Born in Warsaw in 1967, Althamer studied under the renowned sculptor Grzegorz Kowalski at the Warsaw Academy of Fine Arts. Since graduating in 1993, Althamer has established a unique artistic practice featuring an expanded approach to sculptural representation and consistently experimental models of collaboration. He is widely known for the life-size and often haunting figurative sculptures he creates of himself, his family, and various individuals within his community. Althamer’s groundbreaking collaborative projects call for community engagement and social transformation, as most famously evident in the Nowolipie Group, a weekly sculpture workshop he has led since 1994 for people with multiple sclerosis.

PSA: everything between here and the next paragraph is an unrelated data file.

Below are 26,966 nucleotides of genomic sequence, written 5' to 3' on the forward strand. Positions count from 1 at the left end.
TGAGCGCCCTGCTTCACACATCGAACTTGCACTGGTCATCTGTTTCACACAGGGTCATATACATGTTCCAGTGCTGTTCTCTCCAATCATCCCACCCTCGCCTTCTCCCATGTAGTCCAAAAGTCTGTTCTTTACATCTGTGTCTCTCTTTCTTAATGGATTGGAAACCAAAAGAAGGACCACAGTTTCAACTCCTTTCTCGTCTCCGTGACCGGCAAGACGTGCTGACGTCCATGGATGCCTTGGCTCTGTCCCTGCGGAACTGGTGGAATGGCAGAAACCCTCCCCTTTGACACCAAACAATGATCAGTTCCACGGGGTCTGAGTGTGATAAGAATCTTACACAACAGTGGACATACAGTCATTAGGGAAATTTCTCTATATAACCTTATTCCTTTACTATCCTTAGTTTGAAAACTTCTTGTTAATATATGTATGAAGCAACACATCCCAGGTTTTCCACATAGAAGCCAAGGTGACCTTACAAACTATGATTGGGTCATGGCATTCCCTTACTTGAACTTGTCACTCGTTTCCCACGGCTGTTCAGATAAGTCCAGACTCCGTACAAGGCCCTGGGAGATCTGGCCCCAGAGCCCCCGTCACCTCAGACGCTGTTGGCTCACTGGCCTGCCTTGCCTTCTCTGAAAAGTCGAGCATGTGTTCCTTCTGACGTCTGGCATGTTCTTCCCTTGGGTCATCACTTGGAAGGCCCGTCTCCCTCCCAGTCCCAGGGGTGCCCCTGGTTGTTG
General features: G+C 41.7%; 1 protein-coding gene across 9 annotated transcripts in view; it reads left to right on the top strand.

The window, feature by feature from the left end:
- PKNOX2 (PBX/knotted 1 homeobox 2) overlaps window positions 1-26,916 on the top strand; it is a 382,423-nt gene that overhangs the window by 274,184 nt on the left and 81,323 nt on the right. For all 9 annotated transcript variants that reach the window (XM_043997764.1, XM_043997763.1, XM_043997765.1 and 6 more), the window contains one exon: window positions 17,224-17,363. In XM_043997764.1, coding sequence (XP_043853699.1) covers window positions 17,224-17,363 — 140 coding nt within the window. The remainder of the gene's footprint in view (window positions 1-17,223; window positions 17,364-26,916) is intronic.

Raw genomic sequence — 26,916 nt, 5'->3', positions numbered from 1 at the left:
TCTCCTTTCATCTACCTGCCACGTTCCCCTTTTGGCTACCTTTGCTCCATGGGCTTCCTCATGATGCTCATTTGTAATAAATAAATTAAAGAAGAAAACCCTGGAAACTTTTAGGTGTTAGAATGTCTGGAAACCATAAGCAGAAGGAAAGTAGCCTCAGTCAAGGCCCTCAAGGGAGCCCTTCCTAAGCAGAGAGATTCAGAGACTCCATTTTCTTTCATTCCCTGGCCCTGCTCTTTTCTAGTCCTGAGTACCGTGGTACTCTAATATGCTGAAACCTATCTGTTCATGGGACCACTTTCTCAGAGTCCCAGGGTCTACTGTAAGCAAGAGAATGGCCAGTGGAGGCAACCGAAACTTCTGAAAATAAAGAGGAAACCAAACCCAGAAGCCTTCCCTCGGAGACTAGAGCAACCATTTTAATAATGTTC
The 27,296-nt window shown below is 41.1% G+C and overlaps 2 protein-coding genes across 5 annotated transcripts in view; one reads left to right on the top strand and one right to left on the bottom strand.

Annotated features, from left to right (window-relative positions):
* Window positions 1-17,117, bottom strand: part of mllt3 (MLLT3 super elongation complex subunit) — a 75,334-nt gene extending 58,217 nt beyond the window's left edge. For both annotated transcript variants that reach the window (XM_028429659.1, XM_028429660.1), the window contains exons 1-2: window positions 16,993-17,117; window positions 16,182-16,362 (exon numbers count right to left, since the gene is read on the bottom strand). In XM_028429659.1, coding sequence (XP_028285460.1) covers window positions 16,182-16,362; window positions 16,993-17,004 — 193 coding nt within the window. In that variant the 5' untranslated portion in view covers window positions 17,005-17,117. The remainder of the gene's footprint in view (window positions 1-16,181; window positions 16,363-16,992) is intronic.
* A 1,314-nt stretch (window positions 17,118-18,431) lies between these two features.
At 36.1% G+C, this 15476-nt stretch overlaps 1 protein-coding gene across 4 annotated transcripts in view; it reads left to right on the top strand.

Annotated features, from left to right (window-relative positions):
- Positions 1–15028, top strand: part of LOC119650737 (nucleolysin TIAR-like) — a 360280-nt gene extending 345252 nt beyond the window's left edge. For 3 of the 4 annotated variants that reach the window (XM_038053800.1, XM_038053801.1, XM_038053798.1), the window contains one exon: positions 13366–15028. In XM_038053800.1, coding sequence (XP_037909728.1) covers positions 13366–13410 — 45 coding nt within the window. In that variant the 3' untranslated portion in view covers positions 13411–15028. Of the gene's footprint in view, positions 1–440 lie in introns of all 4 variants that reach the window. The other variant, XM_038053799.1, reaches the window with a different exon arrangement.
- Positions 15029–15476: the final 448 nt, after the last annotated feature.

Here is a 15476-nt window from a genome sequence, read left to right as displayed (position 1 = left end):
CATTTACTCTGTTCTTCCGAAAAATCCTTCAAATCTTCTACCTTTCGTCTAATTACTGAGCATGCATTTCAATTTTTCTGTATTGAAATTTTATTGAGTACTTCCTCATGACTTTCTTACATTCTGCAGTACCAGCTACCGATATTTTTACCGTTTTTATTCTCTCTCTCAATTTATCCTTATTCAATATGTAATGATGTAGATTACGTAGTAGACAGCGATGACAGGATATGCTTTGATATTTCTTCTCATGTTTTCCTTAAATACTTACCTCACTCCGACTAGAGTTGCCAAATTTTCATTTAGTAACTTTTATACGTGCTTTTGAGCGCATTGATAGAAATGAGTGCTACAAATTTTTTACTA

Paweł Althamer’s work has been exhibited worldwide in solo shows at institutions such as Kunstforum Ostdeutsche Galerie, Regensburg, Germany (2022); Lentos Museum, Linz, Austria (2020); HAM Helsinki, Finland (2019); Münsterplatz, Zurich, Switzerland (2018); New Museum for Contemporary Art, New York, NY; Deste Foundation for Contemporary Art, Hydra, Greece (both 2014); Sammlung Goetz, Munich, Germany; MUSEION, Bolzano, Italy (both 2012); Deutsche Guggenheim, Berlin, Germany (2011); Secession, Vienna, Austria (2009); Fondazione Nicola Trussardi, Milan, Italy (2007); Musée National d´Art Moderne, Centre Pompidou, Paris, France (2006); Zachęta National Gallery of Art, Warsaw, Poland (2005); Bonnefantenmuseum, Maastricht, The Netherlands (2004); The Wrong Gallery, New York, NY (2003); Museum of Contemporary Art, Chicago, IL (2001); and Kunsthalle Basel, Basel, Switzerland (1997).